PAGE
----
One Steppe Beyond

 

I find myself, quite unplanned, in Shymkent today. It wasn’t my intention to come here, nor was it my intention to get a train a couple of hundred miles, bypassing Kyzlorda, to Turkestan. Not for that matter did I intend to grab a train from Shalkar to Aralsk. But plans change, and that is a part of the fun that makes a good adventure.

Kazakhstan is enormous; primarily comprising rolling Steppe. In August that, for the most part, means arid grassland, dust, and sand; open to a vast horizon as far as your can see. For want of typically Western dichotomy, it is beautiful and relentless, exhilarating yet monotonous, challenging, mindumbing (honestly – my mind wondered to weird places) and seemingly unending. It is a peaceful calm, quiet and engulfing, a place of soring eagles where you can wrap the silence around yourself as you breathe deep and watch a blazing sun descend towards the horizon… At the same time it can produce angry swirls of dust, intense heat, and furious unabated oven-door gusts of wind, that whip your bike back-and-forth-and-off-the-side, slowing you down and cutting your progress to a crawl.

The roads are of a similar nature, some, honestly most once you reach Aralsk, are good (shiny new and smoothly paved), and some are bad. Or rather they are a comical and chaotic mix of old and weathered-away paving, rough gravel metalling, potholes evoking bomb sites, packed dirt, loose sand, and anything in-between. Most local drivers refuse to use such roads, opting to drive parallel to the road along worn dirt tracks through the Steppe. The same tracks were often better for me too, when firmly packed enough; when loose, the bike’s skinny tyres would sink in, and jolt to a stop.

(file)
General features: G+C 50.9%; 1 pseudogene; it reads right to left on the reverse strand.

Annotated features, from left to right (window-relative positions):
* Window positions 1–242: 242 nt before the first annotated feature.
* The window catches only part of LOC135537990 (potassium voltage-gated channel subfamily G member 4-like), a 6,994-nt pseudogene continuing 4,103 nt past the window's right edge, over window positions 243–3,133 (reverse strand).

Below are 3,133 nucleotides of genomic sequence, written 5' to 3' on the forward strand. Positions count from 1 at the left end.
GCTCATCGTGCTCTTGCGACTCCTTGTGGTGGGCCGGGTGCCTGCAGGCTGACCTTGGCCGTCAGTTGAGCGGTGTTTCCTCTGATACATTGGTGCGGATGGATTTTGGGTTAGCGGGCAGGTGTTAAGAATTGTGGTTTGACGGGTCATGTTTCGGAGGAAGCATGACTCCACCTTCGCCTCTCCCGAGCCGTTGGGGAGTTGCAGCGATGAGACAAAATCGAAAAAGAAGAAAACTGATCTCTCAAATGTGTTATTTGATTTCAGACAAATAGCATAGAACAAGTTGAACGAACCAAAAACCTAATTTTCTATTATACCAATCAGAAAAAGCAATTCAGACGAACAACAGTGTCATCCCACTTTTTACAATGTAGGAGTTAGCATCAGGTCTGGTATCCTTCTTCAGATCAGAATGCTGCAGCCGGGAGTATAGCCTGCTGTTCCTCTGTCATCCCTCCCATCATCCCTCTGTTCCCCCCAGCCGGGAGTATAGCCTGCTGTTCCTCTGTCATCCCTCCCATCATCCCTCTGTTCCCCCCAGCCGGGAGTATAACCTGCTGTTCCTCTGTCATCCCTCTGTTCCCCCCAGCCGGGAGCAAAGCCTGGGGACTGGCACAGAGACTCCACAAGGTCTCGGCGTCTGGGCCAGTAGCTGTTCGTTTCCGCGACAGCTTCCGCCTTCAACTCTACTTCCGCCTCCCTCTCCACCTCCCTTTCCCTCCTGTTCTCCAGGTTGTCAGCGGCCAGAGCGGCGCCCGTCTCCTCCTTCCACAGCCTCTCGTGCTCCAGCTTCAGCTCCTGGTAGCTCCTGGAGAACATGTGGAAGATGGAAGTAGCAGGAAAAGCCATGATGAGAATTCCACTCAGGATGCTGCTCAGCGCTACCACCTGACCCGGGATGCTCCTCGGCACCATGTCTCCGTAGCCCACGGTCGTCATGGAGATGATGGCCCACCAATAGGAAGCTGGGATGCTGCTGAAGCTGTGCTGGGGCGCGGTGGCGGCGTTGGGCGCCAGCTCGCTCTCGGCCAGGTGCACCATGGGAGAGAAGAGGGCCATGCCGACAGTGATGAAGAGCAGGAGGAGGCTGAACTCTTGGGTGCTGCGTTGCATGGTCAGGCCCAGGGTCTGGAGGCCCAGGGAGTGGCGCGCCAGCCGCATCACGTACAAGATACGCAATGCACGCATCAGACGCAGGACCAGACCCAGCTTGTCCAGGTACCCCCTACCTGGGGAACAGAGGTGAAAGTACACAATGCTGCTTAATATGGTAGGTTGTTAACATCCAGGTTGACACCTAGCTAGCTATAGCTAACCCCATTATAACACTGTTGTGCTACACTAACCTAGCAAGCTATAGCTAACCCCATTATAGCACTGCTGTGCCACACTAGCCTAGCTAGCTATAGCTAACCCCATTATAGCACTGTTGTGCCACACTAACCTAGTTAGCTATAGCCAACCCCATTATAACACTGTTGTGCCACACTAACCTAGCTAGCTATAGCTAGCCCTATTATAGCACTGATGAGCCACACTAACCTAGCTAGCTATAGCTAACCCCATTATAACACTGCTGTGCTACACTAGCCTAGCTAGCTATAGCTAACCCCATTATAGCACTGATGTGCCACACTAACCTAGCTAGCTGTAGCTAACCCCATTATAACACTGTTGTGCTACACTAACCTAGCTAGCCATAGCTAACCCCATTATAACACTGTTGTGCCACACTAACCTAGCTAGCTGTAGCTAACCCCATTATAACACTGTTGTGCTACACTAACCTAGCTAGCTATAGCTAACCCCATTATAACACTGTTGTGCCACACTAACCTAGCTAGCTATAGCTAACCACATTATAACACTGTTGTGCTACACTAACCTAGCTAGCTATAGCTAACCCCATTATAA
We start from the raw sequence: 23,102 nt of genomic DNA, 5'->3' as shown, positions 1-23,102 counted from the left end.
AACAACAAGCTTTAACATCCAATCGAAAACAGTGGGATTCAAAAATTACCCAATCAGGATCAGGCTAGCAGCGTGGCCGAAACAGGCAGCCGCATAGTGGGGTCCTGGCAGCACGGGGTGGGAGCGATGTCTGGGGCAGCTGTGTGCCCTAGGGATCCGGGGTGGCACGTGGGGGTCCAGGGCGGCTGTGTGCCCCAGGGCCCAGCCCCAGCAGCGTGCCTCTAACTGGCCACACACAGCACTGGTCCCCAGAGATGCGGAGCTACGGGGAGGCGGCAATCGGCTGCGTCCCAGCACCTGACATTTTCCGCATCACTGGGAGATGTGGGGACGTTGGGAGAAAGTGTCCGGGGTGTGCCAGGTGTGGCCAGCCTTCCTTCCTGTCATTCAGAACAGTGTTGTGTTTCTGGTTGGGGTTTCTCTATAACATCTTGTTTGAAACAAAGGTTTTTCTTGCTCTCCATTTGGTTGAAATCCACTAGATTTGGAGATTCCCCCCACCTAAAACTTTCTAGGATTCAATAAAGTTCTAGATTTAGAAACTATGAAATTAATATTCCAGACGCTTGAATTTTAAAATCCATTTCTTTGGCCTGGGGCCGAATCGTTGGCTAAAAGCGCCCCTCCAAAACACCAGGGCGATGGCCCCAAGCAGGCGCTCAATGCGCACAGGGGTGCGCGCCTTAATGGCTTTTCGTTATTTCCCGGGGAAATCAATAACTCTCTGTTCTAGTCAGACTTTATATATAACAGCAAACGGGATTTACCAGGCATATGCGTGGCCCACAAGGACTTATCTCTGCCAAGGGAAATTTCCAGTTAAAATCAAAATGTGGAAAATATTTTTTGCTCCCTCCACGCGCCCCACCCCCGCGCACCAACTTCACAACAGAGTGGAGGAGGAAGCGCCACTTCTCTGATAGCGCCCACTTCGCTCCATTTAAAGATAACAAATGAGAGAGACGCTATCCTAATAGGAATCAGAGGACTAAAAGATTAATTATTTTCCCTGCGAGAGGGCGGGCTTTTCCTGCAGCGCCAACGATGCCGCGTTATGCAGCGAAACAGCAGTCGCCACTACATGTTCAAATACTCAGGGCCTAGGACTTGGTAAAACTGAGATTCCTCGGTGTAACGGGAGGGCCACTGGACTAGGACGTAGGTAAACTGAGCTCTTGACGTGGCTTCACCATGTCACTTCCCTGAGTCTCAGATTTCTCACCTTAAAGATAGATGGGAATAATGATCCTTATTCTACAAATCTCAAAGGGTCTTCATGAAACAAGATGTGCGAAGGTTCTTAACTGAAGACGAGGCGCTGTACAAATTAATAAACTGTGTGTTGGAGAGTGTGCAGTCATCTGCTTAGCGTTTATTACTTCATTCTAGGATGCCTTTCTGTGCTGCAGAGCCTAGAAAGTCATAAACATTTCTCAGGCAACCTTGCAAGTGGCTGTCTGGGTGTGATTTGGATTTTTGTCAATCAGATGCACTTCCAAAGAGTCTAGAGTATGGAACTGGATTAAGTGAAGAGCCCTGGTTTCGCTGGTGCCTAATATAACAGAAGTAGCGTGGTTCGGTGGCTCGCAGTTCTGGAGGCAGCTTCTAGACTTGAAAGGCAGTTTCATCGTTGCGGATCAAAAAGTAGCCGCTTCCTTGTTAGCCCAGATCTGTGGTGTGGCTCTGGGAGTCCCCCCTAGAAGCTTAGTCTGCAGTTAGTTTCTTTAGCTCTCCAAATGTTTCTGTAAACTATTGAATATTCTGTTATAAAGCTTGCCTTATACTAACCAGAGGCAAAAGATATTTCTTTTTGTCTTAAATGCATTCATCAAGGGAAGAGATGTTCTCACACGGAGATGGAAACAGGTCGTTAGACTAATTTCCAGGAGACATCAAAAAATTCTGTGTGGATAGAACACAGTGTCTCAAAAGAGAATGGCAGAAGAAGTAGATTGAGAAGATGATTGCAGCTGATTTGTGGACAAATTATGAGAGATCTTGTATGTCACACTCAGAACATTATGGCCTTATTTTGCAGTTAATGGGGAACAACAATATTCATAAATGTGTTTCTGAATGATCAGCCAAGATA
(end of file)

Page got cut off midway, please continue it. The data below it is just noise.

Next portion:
On arrival in Atyrau, Day 1, I packed my bike together, pumped the tyres, and headed straight for the main station; there I stood around like the lost tourist I am, until a lady took pity on me and showed me how to get a number for the ticket booths. I was too late however, the tickets being sold out, and my number never came up; rather the booths all simultaneously shut, leaving me stumped and a little confused.

Again my befuddled appearance paid off, and I was approached and offered a chance to bribe my way into the postal carriage at the end of the train. I did so, unsubtly ‘sneaking’ my bike through the bay doors in the wagon side (set a good metre above platform level), grabbing some snacks, and boarding myself. I shared the day long ride with a postal worker and two others, chatting, and sharing food atop a makeshift table of other people’s packages.

I alighted in the less than remarkable Kandiygash, bought water and food, before setting up camp a short ways on. From there down to Shalkar I made decent progress, despite bum numbingly poor road conditions. Along the way I was treated to gifts of cold water, encouragements, and an invitation to tea and lunch with a family in the village of Mugodzhary. Tea in Kazakhstan is an exotic and tasteful affair, prepared in a teapot, with a splash of fresh milk (and maybe biscuits and a piece of toffee or rock on the side). I also, much to my delight, saw several eagles, soring low over the road.

At Shalkar I decided, despite reservations, to give my original plan a shot; to head south, then east, via the small village of Aqbasty amidst the remnants of the Aral Sea. To do so would require me to carry at least three days worth of water, and to follow a series of increasingly less travelled dirt roads. Ambitious and a bit stupid with road tyres. I made it 10 miles before the relatively untraveled road became too sandy (and simply annoying in its bumpiness; there is a phenomenon of dirt-road erosion which results is ripples, or ‘washboarding’, of the surface… it pummels the derriere of poor cyclists). I camped out, used my excess water for a wash, before returning to Shalkar the following morning to catch a train.

As no train would be available until nearly 9pm, I had a lot of waiting to look forward too. I was rapidly adopted by the station’s cadre of mechanics, headed up by a man named Bouran: being fed; given space to snooze; and being taken on a photographic tour of the station, to the top of a rickety old lookout tower, and to the local bazaar to buy melons. The train ride was hot, but painless, arriving at 1am in Aralsk for a slightly scary night-time ride to find a camp spot outside of the town.